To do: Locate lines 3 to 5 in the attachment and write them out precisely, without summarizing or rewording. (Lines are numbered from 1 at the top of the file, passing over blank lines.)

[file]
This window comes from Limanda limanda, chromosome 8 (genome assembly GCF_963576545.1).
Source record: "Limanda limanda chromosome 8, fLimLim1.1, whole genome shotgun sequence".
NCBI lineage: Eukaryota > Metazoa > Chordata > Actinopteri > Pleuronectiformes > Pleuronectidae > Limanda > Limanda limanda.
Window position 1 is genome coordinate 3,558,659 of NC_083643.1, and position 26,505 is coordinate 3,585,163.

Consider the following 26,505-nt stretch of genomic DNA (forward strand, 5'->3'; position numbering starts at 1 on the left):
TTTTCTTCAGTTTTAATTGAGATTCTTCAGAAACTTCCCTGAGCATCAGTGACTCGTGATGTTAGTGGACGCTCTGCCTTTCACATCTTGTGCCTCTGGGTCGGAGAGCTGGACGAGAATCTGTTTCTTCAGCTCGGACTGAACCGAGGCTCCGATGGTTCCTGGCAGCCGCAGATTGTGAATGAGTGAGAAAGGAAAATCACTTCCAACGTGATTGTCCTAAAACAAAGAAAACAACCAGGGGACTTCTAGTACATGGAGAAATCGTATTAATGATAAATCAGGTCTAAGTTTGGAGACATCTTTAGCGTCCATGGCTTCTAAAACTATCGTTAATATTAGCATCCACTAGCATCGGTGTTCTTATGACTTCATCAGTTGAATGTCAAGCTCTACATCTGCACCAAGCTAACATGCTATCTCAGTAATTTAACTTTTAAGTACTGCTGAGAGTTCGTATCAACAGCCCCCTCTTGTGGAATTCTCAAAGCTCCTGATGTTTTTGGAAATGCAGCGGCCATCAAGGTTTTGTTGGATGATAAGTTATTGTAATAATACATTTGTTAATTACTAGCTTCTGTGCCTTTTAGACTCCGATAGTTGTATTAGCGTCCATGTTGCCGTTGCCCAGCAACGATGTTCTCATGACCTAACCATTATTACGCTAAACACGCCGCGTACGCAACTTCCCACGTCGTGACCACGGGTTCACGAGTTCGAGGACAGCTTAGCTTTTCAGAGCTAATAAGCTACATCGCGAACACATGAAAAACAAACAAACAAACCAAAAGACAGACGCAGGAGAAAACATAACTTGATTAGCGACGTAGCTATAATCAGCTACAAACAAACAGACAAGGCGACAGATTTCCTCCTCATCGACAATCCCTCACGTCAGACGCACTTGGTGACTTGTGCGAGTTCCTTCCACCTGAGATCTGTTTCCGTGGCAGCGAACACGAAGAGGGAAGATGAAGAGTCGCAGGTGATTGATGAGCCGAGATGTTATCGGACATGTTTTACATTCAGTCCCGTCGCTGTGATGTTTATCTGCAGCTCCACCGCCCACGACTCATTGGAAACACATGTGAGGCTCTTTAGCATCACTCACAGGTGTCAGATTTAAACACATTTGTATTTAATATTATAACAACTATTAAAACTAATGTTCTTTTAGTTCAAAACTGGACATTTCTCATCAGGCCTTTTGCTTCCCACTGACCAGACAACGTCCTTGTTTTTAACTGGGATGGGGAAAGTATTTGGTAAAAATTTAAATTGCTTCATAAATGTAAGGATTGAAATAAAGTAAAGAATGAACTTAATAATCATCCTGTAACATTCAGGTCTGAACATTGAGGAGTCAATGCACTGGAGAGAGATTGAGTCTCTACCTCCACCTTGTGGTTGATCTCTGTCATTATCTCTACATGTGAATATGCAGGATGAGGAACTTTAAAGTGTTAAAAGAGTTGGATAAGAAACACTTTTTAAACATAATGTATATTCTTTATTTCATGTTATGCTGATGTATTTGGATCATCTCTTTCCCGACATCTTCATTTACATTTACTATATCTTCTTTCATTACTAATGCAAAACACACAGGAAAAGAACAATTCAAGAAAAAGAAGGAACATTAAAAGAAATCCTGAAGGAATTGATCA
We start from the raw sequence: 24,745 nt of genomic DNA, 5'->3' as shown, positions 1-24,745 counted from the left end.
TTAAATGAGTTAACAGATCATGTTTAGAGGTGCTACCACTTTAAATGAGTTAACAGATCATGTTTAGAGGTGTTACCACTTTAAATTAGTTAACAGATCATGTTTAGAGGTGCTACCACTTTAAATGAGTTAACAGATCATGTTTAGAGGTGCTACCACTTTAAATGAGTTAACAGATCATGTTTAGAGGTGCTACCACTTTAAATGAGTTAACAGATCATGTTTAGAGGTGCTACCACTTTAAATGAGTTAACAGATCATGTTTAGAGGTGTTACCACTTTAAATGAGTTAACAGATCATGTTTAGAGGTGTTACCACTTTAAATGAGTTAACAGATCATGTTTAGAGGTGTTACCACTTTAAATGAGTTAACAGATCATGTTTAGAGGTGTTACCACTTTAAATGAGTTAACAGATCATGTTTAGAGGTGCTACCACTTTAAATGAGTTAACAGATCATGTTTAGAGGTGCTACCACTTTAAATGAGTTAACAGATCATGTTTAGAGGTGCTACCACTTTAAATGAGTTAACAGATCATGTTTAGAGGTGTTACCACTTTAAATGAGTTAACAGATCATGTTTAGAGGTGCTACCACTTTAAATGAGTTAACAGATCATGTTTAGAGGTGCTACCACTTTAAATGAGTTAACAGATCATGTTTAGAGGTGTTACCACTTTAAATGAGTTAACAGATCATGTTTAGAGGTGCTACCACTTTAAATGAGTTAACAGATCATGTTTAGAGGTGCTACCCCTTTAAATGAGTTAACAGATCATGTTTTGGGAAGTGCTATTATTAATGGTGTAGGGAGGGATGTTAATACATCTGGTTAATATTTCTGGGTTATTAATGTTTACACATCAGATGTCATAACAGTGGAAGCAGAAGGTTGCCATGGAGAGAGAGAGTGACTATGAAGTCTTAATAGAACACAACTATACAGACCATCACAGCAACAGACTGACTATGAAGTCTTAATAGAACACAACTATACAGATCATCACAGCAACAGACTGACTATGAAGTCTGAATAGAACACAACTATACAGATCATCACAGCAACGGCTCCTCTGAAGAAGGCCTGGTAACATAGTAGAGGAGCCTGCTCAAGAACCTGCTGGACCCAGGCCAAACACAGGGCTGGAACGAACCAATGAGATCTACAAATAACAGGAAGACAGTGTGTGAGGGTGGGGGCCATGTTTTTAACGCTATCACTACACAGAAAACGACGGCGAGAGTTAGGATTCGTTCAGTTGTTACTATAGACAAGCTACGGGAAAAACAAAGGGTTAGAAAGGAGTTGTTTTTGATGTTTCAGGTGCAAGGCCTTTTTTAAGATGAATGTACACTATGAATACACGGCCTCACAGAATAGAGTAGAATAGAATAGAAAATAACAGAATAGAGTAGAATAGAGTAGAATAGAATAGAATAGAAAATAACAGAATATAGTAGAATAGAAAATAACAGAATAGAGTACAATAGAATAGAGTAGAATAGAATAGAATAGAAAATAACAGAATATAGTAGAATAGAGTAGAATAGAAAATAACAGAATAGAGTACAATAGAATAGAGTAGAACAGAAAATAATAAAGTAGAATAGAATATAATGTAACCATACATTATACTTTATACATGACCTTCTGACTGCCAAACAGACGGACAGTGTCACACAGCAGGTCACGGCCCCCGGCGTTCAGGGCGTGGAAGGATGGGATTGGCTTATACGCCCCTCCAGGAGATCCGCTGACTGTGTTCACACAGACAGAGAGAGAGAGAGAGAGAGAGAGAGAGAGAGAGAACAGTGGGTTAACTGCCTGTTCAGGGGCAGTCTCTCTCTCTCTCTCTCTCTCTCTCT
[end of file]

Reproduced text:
NCBI lineage: Eukaryota > Metazoa > Chordata > Actinopteri > Pleuronectiformes > Pleuronectidae > Limanda > Limanda limanda.
Window position 1 is genome coordinate 3,558,659 of NC_083643.1, and position 26,505 is coordinate 3,585,163.

Consider the following 26,505-nt stretch of genomic DNA (forward strand, 5'->3'; position numbering starts at 1 on the left):